Lots of people use water bladders, but they have a host of downsides that are rarely considered. Here's a list of why water bladders really do “suck”.
Carrying a tarp is not only for shelter; it does extra duty as a first aid and rescue tool. Here's a slick way to make an emergency snow trench shelter with a tarp.
This account of a lost person (shared with her permission) is instructive at many levels. As you read it, make some mental notes about her good decisions and perhaps not so good decisions. Could this happen to just about anyone? Answer, yes.
This emergency firestarter is free, very lightweight, completely waterproof, and gives you a nice steady burn for at least five minutes. Oh, and be sure to stay upwind.
Every mountaineer has faced that 4 AM decision: Stay in my bag until my eyeballs get yellow, or leave my warm tent, go outside and take a pee? Fortunately, there’s a middle ground.
If you're trying to melt snow in your jet boil, the wrong technique can literally melt the stove. Read this tip and learn how to do it right.
Heading out on a conditioning hike? Put a little thought into your clothing, food, and navigation to get more out of your day.
Creek crossing is a common and potentially dangerous part of many mountaineering approaches. Here’s some simple techniques to lower the risk.
No, you don’t always need that $220(!) MSR Reactor stove to melt snow at your high camp. Try free solar power instead.
Looking for a lightweight, inexpensive and versatile emergency backcountry shelter? Using these two common items in combination is a great choice.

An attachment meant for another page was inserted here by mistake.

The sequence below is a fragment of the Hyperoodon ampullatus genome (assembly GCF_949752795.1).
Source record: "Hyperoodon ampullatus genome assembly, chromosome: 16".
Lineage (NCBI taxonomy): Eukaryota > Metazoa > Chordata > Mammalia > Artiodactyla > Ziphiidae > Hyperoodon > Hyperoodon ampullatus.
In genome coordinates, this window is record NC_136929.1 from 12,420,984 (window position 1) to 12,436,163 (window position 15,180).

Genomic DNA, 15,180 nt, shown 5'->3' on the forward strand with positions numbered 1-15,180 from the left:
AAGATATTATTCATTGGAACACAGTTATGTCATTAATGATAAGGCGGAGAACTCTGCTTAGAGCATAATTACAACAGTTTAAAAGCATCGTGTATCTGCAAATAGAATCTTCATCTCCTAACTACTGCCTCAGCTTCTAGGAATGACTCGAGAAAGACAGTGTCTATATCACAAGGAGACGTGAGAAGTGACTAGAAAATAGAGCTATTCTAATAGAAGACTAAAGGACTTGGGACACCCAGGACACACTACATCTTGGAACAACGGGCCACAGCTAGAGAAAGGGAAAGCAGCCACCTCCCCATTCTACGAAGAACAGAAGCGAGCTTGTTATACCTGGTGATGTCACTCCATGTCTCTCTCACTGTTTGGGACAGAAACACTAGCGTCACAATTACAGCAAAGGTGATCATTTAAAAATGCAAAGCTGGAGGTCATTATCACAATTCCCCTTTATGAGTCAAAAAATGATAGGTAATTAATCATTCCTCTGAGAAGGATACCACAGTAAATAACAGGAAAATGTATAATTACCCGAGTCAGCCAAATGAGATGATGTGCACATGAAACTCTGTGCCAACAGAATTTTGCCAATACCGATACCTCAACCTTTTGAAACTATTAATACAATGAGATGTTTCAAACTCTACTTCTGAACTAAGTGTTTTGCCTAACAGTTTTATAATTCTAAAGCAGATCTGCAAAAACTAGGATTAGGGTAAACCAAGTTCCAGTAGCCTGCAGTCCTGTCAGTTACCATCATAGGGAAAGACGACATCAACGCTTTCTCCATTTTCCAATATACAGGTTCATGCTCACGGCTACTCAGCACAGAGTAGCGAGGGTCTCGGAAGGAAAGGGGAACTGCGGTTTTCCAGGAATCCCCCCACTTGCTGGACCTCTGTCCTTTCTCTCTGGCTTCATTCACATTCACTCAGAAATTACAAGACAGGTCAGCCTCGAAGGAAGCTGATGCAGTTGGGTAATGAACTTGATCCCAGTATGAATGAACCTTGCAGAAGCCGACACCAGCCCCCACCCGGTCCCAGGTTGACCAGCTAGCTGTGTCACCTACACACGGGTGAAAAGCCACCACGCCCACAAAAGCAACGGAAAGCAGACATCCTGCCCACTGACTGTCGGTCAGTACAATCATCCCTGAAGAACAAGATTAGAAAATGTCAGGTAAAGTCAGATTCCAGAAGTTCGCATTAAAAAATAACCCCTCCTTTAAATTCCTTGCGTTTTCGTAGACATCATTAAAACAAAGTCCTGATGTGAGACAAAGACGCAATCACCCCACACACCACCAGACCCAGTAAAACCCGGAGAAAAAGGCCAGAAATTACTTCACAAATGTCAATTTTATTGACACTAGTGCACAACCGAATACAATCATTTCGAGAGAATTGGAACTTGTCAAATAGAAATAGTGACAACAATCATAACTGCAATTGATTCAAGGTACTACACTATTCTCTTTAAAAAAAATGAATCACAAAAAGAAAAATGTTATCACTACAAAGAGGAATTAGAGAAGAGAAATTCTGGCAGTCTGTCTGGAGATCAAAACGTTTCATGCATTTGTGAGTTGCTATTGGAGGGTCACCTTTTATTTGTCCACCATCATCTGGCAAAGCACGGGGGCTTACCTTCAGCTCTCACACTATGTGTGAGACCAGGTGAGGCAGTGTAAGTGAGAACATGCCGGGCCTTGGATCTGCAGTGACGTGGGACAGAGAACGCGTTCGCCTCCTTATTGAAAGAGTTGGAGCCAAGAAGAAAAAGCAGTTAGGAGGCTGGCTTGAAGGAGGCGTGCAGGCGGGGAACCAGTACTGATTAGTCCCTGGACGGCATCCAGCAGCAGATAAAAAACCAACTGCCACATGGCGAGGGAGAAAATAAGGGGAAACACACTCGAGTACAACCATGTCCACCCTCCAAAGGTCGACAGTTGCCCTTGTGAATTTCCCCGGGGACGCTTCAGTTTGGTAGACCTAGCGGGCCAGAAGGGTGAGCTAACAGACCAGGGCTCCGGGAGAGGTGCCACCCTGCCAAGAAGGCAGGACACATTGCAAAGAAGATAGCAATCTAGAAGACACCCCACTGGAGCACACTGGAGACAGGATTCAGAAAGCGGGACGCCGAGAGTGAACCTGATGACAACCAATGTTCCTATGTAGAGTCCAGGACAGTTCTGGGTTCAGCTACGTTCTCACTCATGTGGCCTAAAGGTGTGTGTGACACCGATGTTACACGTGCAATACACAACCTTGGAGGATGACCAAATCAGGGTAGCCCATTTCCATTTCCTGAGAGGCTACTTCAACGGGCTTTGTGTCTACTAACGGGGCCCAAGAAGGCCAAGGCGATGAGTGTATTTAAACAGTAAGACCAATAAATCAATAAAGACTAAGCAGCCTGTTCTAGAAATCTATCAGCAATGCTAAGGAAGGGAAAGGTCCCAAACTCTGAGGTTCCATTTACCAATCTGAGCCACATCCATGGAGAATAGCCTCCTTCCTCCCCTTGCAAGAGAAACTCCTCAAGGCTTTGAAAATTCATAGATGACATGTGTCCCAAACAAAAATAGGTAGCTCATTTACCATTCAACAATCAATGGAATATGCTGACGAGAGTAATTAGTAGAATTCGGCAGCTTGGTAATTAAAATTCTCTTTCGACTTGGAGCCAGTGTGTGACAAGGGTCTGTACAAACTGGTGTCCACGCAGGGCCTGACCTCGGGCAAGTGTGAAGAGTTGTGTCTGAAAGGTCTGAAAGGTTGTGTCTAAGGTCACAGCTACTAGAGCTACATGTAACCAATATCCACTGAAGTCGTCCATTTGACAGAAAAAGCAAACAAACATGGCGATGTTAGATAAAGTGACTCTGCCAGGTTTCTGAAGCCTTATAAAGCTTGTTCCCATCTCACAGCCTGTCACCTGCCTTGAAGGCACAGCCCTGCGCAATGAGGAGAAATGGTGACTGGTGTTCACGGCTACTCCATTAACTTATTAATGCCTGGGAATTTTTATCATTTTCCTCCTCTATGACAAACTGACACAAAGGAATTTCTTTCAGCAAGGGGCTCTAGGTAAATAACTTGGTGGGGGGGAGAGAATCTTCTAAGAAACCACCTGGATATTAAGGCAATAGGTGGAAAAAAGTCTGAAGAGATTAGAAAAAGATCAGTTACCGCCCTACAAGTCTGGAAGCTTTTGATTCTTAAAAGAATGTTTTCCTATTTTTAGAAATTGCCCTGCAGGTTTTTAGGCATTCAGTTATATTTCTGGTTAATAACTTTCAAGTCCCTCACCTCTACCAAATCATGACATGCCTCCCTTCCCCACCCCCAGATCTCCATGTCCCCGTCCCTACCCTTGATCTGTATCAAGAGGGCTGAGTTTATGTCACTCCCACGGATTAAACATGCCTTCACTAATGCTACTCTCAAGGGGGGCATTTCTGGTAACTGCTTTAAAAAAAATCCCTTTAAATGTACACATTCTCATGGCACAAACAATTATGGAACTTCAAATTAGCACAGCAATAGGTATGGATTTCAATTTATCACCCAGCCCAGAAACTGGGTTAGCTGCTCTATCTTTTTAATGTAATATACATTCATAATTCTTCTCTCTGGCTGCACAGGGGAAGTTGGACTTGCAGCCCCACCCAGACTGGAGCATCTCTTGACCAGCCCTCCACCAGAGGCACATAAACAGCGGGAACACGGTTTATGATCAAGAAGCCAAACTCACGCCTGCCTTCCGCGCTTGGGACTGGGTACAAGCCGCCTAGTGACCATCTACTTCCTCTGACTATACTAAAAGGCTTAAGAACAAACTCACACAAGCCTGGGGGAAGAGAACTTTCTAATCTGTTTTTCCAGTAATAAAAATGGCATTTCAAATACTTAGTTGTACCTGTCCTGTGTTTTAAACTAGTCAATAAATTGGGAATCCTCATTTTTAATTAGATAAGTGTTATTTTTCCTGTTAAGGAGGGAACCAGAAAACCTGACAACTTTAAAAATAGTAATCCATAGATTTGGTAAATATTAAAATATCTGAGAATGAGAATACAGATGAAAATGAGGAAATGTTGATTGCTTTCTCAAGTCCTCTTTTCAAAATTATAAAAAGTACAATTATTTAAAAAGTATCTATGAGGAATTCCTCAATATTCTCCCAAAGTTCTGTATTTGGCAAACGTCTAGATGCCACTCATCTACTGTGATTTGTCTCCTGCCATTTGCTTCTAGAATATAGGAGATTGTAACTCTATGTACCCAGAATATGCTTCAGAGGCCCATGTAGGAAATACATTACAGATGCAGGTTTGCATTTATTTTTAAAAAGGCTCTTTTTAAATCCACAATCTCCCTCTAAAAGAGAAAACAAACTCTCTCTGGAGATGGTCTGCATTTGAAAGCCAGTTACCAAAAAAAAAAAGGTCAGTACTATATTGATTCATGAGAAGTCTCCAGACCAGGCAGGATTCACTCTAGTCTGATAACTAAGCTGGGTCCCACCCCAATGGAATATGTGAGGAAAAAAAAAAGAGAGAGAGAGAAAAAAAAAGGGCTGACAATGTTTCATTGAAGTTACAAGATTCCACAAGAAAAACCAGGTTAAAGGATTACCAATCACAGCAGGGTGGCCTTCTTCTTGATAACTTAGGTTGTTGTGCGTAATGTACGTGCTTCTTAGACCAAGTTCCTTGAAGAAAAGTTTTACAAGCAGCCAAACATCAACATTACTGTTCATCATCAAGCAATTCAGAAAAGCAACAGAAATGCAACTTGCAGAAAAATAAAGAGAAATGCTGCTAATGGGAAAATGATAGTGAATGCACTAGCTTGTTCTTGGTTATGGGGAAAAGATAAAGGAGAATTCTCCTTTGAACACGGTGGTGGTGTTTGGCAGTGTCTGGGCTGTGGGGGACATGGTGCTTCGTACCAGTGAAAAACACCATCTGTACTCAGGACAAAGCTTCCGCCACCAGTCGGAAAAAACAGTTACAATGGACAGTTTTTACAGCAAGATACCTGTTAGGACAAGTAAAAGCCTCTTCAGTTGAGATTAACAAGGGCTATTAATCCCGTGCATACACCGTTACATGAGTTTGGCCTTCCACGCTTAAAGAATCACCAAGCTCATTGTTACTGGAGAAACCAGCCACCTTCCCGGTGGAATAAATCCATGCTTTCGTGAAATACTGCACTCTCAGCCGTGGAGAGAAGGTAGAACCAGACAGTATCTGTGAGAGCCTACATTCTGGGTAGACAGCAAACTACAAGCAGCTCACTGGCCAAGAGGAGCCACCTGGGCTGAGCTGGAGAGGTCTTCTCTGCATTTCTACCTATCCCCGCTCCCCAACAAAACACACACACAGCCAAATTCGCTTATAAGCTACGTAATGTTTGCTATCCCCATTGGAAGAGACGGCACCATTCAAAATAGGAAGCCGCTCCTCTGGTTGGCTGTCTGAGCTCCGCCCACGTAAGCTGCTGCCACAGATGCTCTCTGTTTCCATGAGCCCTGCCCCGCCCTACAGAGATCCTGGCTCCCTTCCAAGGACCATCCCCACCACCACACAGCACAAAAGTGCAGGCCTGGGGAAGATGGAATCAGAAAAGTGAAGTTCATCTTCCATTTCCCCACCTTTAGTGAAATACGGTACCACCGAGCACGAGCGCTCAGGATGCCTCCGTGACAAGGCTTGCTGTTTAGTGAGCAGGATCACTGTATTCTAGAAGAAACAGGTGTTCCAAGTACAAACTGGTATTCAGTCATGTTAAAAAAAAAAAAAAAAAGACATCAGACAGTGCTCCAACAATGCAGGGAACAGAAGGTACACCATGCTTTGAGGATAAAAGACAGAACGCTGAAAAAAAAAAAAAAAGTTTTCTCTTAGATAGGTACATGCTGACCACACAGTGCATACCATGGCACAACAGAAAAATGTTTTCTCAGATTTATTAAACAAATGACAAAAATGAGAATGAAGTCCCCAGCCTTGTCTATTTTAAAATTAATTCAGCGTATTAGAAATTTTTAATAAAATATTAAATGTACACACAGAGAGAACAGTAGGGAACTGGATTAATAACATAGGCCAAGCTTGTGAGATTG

Carrying your entire wallet and keychain on a backcountry trip is obviously unnecessary, but you also don't want to leave them inside your car at a sketchy trail head. Solution: the climber’s wallet.
This one might sound like a no brainer, but so many people do this wrong - Keep your ground cloth all the way underneath your tent.
Don't you love that funky smell that old tents always seem to get after a few years? No, neither do we. Be sure and dry it out after your trip to keep it smelling fresh.
The long time standard for hiking water bottles is the one quart Nalgene. But, they are heavy and expensive and a bit over built for most hiking purposes. Here's a better option.
Want a terrific firestarter that’s free and burns great? Look no further than a supermarket - waxed cardboard produce boxes are your friend.
Camping in sub freezing conditions? Drinking water is a valuable commodity. Here's how to keep it from freezing.